It's Not Just Hearing Loss, It's A Communication Loss

It's Not Just Hearing Loss, It's A Communication Loss

Hearing loss reduces quality of life and is dangerous. Adults with untreated hearing loss are …

… up to 5 times more likely to develop dementia

… up to 3 times more likely to suffer falls

… less likely to participate in organized social activities, leading to feelings of depression.

  • Nearly 33% of adults 70 years and older have a hearing loss that impacts daily communication.1
  • Fewer than 25% of adults with significant hearing loss use hearing aids.1
  • On average, it takes people 7 years to seek treatment for hearing loss from the time they feel they are affected.
  • Hearing loss can make it more difficult to interact with peers and can lead to decreased social engagement, depression, or bad moods.1
  • There is a strong relationship between hearing loss and depression among US adults of all ages (18 and older).2
  • Untreated hearing loss, social isolation, and depression can all contribute to an overall poorer quality of life.

It is important to recognize early signs of hearing loss.  Feelings of isolation and depression may be side effects of untreated hearing loss.

Consider a hearing test if you… 

… hear people talking, but it’s not clear, especially in noisy situations like restaurants and parties.

… turn the TV up too loud for those around you.

… have difficulty following the conversation when talking to family and friends.

… limit your personal or social life because of your hearing.

Hearing loss may limit your social engagement and lead to depression if:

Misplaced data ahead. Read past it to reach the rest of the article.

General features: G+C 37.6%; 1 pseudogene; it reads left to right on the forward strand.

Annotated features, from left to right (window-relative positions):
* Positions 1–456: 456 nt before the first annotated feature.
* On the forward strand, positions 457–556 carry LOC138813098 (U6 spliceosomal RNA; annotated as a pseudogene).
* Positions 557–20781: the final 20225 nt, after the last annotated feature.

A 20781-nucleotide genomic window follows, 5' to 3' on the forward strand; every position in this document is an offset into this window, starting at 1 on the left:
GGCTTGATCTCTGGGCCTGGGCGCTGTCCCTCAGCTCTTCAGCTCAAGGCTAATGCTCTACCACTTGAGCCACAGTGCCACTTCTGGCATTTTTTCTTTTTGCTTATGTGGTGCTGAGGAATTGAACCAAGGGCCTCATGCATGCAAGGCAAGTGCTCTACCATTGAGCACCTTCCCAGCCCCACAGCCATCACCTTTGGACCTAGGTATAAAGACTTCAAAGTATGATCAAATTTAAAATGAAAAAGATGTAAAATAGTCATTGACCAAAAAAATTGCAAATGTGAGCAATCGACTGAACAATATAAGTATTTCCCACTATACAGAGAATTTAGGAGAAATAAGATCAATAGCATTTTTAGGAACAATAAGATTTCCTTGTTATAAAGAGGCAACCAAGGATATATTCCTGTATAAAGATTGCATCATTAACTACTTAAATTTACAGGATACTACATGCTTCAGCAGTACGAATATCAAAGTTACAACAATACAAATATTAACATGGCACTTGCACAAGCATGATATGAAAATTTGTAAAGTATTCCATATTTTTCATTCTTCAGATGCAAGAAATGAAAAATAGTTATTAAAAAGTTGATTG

1. You avoid simple duties.

2. You find yourself avoiding or withdrawing from social situations.

3. You feel alone even with family and friends. 


1. Lin, Frank R., and Marilyn Albert. “Hearing Loss and Dementia – Who’s Listening?” Aging & Mental Health, U.S. National Library of Medicine, Aug. 2014,

2. Li C, Zhang X, Hoffman HJ, Cotch MF, Themann CL, Wilson MR. Hearing Impairment Associated With Depression in US Adults, National Health and Nutrition Examination Survey 2005-2010. JAMA Otolaryngol Head Neck Surg. 2014;140(4):293–302. doi:10.1001/jamaoto.2014.42

Those darn masks! 

Wearing a mask is normal during these difficult times. For those suffering with untreated hearing loss it was hard to clearly understand speech before masks. Now that just about everyone is wearing one, clarity and understanding are even more difficult. Many people with hearing loss learn to read lips because they cannot hear clearly, something they can no longer do as people cover their mouths. To make matters worse, speech is muffled by the mask, which kills communication and adds to the frustration of hearing loss.

People who wear hearing aids also have trouble because of the masks. Masks muffle voices. If you wear hearing aids and are struggling to understand speech because of masks, I may be able to help by making an adjustment to your aides to help you hear and understand when someone is wearing a mask. I also adjust, service, and repair most brands of hearing aids. Please call Affordable Hearing Help at (813) 395-6764.

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